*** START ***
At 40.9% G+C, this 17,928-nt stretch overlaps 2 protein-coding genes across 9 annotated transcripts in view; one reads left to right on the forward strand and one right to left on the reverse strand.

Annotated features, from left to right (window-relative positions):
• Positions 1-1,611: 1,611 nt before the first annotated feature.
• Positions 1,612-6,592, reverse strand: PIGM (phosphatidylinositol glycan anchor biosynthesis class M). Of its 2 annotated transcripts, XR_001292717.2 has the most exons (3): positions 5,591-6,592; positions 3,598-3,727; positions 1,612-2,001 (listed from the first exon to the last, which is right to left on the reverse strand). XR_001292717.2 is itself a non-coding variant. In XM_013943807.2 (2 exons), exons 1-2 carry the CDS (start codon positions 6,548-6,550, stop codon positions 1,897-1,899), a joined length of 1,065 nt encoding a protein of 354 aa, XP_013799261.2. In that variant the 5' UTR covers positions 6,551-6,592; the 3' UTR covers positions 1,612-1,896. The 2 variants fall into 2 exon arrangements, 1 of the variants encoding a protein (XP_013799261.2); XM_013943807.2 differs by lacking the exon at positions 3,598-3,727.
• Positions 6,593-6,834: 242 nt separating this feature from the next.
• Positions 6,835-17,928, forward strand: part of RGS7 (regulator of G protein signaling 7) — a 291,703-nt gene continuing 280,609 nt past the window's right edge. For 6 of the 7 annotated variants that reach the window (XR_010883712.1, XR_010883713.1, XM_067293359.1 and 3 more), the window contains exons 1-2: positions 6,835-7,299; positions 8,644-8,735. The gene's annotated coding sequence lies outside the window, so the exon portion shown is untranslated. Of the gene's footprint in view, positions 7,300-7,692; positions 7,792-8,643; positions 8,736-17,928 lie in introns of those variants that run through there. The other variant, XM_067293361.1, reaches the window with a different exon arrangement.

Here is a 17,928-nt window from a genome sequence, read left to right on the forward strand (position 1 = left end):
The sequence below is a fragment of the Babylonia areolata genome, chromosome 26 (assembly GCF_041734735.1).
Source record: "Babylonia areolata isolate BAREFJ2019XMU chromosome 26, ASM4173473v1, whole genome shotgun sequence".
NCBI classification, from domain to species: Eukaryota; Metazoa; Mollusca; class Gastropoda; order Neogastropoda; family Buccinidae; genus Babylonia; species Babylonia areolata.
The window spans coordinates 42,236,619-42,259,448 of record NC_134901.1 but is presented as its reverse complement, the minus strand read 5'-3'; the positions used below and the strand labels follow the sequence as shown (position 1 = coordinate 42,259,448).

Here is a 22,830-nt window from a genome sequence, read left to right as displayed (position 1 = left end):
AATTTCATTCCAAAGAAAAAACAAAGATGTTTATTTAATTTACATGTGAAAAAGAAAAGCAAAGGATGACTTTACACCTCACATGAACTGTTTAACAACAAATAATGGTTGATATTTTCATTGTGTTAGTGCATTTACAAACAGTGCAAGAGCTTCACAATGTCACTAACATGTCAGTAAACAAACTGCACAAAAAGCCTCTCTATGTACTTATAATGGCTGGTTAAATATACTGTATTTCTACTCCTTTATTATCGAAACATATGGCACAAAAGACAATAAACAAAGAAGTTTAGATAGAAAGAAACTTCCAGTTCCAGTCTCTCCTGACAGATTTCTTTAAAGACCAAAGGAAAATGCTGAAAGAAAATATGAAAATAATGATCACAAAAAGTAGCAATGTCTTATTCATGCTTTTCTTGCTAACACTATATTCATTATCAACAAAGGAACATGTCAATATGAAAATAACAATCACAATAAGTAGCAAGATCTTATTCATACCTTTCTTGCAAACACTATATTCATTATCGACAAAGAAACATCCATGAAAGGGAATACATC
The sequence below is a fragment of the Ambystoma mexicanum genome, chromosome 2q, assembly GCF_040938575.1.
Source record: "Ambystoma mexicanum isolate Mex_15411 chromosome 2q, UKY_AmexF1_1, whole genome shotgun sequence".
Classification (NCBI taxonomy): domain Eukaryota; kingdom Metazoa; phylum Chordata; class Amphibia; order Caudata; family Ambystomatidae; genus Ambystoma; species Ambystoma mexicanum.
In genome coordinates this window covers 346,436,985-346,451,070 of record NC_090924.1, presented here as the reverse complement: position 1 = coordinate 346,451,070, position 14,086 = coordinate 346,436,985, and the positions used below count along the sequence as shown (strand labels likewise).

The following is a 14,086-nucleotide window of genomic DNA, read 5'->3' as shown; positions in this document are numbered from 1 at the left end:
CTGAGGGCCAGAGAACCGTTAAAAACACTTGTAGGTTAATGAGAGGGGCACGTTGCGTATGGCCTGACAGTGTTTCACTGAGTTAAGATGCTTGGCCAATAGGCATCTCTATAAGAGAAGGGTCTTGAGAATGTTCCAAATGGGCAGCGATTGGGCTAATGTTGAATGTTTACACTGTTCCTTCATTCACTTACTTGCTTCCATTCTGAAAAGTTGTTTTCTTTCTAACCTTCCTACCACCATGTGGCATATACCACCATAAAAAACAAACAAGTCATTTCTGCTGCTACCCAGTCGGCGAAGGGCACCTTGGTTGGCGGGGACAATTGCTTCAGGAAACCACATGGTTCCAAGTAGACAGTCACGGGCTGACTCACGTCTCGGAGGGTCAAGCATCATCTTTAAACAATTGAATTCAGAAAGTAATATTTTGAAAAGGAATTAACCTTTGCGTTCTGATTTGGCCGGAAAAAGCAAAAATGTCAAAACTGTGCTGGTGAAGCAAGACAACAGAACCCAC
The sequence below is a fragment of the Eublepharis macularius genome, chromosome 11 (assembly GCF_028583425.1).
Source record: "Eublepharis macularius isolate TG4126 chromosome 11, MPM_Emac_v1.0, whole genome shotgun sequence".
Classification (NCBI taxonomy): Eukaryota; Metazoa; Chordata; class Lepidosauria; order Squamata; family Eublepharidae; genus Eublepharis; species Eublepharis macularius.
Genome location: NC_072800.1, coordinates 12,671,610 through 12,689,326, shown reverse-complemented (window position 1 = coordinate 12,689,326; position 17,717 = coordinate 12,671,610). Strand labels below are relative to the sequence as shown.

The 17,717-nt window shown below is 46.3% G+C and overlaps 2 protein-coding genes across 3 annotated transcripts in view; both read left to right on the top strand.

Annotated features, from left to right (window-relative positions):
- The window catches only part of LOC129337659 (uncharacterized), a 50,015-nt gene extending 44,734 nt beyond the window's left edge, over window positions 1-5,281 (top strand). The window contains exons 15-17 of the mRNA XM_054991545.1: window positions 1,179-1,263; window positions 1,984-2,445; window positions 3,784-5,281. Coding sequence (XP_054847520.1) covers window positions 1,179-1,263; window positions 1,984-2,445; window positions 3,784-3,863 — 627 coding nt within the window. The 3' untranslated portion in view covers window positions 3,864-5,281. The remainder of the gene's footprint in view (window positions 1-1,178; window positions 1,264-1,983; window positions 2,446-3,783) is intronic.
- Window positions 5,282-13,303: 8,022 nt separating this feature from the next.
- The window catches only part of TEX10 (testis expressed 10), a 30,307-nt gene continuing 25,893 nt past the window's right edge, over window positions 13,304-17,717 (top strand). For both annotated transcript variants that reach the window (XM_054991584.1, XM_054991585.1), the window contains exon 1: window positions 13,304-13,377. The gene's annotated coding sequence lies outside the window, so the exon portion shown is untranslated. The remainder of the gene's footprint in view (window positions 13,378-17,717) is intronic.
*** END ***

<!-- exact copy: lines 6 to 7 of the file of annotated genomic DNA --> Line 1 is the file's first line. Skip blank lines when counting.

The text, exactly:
• Positions 6,835-17,928, forward strand: part of RGS7 (regulator of G protein signaling 7) — a 291,703-nt gene continuing 280,609 nt past the window's right edge. For 6 of the 7 annotated variants that reach the window (XR_010883712.1, XR_010883713.1, XM_067293359.1 and 3 more), the window contains exons 1-2: positions 6,835-7,299; positions 8,644-8,735. The gene's annotated coding sequence lies outside the window, so the exon portion shown is untranslated. Of the gene's footprint in view, positions 7,300-7,692; positions 7,792-8,643; positions 8,736-17,928 lie in introns of those variants that run through there. The other variant, XM_067293361.1, reaches the window with a different exon arrangement.

Here is a 17,928-nt window from a genome sequence, read left to right on the forward strand (position 1 = left end):